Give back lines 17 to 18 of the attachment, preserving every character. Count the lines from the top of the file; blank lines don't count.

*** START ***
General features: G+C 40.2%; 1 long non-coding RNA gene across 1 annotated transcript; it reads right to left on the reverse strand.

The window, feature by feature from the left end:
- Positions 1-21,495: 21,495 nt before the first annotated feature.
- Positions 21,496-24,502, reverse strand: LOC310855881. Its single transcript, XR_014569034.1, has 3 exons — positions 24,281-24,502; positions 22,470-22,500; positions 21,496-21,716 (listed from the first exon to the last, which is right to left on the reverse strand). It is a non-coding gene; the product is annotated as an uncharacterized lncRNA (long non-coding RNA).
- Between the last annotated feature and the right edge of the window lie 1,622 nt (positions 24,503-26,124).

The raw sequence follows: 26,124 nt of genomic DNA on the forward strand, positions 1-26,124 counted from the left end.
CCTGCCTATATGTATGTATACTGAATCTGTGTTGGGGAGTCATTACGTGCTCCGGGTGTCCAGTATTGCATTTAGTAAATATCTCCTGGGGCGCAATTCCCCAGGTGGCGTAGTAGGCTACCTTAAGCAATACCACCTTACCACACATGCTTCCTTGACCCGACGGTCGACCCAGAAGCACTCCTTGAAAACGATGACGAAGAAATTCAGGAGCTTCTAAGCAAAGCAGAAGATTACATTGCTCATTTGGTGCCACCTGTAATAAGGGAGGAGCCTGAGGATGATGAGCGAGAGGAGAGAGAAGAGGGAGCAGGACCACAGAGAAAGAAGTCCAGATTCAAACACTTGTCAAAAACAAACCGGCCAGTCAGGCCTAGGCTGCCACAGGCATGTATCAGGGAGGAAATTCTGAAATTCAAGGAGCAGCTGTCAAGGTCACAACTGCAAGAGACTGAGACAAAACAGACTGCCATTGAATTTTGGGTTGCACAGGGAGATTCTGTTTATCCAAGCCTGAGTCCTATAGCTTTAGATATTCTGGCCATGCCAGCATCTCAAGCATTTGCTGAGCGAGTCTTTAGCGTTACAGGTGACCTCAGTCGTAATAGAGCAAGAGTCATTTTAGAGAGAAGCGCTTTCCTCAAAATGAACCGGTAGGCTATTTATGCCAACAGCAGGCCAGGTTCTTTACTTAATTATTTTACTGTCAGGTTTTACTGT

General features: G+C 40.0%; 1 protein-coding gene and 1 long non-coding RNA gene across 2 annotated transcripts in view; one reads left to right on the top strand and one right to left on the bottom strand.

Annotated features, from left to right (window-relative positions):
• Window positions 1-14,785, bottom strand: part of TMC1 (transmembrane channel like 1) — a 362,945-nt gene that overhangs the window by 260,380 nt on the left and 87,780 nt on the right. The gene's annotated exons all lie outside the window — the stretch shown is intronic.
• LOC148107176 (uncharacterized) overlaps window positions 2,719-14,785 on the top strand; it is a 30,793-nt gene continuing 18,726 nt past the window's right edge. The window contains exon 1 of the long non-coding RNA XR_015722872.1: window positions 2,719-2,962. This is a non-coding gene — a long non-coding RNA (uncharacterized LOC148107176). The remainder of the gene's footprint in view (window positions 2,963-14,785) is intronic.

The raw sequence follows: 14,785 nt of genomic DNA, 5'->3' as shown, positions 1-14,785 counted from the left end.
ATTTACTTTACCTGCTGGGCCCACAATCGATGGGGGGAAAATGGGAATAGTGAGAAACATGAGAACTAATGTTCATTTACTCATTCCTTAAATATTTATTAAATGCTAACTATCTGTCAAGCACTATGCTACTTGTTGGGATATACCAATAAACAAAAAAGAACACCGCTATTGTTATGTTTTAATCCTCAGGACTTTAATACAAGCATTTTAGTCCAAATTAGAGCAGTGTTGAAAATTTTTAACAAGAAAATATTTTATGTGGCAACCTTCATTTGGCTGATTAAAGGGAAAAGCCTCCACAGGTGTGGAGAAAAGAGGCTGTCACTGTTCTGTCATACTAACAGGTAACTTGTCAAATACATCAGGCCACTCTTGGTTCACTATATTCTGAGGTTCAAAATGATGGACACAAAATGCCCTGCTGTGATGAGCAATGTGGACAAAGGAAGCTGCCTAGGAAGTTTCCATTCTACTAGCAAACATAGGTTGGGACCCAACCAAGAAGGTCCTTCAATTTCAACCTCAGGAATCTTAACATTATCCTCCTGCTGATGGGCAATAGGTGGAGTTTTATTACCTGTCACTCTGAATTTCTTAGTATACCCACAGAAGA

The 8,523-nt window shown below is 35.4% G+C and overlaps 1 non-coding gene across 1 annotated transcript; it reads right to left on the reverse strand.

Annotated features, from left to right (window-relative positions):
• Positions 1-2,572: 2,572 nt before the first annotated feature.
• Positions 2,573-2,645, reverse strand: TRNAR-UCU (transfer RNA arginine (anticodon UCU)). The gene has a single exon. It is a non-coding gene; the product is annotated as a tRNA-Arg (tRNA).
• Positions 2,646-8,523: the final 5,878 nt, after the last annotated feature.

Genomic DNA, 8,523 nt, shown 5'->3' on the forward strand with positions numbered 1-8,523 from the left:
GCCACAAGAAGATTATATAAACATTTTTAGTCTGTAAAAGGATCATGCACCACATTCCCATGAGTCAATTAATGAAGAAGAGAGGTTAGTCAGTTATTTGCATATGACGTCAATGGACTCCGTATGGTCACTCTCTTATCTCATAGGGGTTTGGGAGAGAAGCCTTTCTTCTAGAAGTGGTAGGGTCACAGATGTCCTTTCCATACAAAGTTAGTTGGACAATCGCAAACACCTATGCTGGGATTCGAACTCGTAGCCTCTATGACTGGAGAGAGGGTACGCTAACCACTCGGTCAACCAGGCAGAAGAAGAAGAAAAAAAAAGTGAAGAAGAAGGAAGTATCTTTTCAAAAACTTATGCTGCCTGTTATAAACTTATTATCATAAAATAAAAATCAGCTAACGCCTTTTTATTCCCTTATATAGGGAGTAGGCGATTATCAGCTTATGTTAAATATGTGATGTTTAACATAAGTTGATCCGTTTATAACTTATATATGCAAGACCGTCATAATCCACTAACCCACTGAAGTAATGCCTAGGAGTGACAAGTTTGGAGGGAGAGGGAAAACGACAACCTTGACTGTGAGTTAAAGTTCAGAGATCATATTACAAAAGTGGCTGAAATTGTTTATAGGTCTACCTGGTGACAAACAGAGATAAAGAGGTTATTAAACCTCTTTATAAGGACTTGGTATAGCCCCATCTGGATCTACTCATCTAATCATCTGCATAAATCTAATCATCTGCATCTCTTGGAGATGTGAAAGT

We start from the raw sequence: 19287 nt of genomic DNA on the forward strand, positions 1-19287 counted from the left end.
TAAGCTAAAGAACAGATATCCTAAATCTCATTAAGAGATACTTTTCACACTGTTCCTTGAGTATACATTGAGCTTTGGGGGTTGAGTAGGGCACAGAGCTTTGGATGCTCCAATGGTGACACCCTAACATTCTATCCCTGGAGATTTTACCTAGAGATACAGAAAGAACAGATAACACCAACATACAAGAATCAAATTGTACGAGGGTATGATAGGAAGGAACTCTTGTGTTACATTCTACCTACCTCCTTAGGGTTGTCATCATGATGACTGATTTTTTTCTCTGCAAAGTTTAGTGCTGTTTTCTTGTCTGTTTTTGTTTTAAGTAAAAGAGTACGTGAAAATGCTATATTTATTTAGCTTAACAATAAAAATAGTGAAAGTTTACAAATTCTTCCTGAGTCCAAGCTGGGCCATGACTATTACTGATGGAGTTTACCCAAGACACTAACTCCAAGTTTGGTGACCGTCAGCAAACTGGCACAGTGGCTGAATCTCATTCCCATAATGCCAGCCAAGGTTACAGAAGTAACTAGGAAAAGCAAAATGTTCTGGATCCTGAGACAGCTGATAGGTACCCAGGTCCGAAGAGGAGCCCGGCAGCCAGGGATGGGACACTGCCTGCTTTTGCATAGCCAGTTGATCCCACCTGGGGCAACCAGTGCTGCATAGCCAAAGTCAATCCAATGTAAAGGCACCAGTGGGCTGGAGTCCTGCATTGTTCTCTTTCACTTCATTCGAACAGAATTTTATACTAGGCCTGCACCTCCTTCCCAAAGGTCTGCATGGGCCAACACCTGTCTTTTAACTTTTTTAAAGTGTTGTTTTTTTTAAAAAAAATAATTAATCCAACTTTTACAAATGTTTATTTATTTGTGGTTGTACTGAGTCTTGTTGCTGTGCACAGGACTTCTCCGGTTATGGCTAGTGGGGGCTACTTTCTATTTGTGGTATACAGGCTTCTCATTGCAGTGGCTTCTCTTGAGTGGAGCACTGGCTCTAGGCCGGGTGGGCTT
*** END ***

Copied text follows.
• Positions 2,573-2,645, reverse strand: TRNAR-UCU (transfer RNA arginine (anticodon UCU)). The gene has a single exon. It is a non-coding gene; the product is annotated as a tRNA-Arg (tRNA).
• Positions 2,646-8,523: the final 5,878 nt, after the last annotated feature.